Amleth's ingenious revenge, plotted all along by means that are eventually disclosed in the acting but never confided in advance to the reader any more than to Feng, is thus said to merit eternal fame; but this fame boils down to that of a man both tough and smart, fortis and sapiens.

The triumph over Feng completes book 3 of Historiae Danicae, and just about here (with a very different action) terminates the experience of Hamlet dramatized by Shakespeare. For the chronicle, however, the rest is not silence: book 4 commences with the notation "Amlethus rex" in the margin; the prince becomes king in Jutland and enjoys further successes in England and Scotland before his eventual defeat at the hands of another uncle at home. The marked differences between the play and the chronicle, therefore, are the truncation of the career and the alteration of the first triumphant return to tragedy, in which the principal actors all die.5 Omitted along with the remainder of Amleth's career, significantly, is a long stump speech by which the latter defends his action and calls for his election to the throne: Shakespeare's tragedy, by no means apolitical, is less political and less historically situated than its source, more focused on the personal and familial clash of its antagonists. But the chronicle is not so naKve as to offer mere triumph and congratulation where its famous redaction supplies tragedy. With the play's ending one ought to compare the irony of Amleth's second homecoming in book 4 and his death.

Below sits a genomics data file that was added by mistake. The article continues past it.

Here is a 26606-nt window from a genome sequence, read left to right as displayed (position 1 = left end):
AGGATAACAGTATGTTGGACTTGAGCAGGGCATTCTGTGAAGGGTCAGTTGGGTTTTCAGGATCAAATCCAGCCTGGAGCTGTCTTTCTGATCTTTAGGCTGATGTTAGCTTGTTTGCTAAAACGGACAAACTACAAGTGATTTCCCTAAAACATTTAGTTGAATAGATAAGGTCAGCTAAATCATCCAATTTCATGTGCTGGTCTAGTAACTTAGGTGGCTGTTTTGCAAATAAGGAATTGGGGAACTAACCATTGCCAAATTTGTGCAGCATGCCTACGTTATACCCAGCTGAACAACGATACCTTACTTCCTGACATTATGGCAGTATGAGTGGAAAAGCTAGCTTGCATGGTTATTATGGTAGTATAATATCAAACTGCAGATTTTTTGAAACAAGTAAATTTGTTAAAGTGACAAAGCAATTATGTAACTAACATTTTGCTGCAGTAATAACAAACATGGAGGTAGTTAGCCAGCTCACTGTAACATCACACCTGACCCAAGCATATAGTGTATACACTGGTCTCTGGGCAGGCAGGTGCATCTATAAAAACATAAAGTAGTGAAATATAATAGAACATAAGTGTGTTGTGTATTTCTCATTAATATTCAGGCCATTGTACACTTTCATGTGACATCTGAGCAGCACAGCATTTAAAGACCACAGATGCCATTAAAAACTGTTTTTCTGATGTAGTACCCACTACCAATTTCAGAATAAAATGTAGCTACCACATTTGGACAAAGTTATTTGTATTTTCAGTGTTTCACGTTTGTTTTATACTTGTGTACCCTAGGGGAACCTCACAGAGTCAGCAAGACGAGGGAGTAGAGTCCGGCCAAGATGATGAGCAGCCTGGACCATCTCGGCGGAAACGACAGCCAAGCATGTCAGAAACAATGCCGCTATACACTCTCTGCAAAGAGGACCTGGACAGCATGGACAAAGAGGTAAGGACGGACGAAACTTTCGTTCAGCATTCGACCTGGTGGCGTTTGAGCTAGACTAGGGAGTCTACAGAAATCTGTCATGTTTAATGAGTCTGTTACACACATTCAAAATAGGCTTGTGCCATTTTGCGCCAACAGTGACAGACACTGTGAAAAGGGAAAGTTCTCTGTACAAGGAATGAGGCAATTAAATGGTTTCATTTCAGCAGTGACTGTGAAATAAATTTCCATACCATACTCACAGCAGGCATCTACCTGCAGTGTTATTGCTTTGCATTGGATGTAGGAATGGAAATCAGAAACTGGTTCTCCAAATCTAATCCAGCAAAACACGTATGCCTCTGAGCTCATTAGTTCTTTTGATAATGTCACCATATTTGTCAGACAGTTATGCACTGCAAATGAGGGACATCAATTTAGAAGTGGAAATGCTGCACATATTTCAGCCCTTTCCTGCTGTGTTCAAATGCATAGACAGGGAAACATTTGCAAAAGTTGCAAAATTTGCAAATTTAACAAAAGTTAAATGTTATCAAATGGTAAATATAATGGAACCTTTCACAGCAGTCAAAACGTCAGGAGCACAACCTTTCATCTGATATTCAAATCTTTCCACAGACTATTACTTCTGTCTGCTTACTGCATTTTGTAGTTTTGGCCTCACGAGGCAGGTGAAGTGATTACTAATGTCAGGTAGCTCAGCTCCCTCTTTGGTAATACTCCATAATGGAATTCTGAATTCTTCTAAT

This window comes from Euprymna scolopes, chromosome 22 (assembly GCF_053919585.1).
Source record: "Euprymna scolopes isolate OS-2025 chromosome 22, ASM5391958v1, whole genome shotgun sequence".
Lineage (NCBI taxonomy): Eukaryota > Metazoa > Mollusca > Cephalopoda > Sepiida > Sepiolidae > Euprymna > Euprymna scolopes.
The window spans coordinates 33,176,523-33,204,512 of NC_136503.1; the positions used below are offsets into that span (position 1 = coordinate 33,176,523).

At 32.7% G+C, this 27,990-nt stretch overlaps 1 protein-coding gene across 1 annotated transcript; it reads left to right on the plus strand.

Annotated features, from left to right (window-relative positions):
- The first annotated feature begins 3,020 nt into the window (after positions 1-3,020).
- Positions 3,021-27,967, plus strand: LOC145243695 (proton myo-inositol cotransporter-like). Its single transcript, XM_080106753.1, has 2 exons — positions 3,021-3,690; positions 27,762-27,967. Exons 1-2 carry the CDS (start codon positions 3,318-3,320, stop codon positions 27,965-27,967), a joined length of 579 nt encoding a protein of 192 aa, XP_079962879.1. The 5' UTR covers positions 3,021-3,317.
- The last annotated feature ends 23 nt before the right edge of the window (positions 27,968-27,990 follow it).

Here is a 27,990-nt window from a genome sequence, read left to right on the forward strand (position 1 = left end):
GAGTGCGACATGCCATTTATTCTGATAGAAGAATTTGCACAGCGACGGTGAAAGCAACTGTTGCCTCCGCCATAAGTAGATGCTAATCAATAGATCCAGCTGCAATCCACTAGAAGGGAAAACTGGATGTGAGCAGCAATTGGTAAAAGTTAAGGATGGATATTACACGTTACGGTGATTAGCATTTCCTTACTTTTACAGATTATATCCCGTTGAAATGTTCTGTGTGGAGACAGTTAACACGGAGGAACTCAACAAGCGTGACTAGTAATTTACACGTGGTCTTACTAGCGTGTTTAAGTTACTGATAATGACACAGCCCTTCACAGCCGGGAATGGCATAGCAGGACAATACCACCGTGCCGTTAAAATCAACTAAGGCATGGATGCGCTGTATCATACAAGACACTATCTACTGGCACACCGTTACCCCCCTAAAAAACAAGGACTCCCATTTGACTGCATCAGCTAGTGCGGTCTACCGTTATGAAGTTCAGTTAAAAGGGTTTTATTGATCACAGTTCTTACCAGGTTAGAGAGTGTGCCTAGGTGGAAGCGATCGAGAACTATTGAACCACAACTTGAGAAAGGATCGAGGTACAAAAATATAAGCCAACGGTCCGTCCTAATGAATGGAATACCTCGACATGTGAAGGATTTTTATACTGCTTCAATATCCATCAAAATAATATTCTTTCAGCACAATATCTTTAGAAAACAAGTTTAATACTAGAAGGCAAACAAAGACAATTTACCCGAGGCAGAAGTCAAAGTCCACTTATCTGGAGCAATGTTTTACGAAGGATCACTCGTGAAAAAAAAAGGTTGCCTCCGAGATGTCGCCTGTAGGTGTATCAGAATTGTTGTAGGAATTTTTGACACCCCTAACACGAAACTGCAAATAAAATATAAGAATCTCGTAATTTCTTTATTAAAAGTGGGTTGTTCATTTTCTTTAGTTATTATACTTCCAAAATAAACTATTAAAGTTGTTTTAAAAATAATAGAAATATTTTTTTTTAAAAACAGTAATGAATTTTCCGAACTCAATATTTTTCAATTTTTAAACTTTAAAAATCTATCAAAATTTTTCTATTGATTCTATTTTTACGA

When in England for the first time, Amleth disposes of the two companions bearing a letter begging the favor of his death just as Hamlet disposes of Rosencrantz and Guildenstern, but he scores one better than Hamlet by marrying the king's daughter there. On his second visit, when he has told his father-in-law what has become of his uncle back in Jutland, the king inwardly recalls his pact with Feng and--in spite of this marriage--sends Amleth off on a dangerous mission to court on his behalf the queen of Scotland, known for putting to death every suitor to date. Hermutrude the queen is only opposed to older husbands, however; Amleth she embraces with all her kingdom, and after an ingenious victory over the English king his father-in-law, the hero returns to Jutland with much plunder and two wives. Of the (apparently) younger English wife, who has borne him a son, backed him against her father, and put up with Hermutrude, nothing more is told. Amleth dotes on Hermutrude, and meanwhile a new threat has arisen against his mother Geruth--this time from her own brother Wiglek. In the swiftly told end of his days, and now more concerned for Hermutrude's future than for his own life, according to Saxo, Amleth nonetheless cannot shun battle with Wiglek: he loses, and in the last sentence of book 4 this maternal uncle weds Hermutrude. Belleforest, it has to be said, weakens this irony in his version by moralizing and claiming that Amleth's second wife planned in advance her widowhood and remarriage. Given the way Hermutrude proposed to Amleth in Scotland earlier, Saxo's few words suffice to make the point: to Wiglek "she yielded herself up unasked to be the conqueror's spoil and bride."6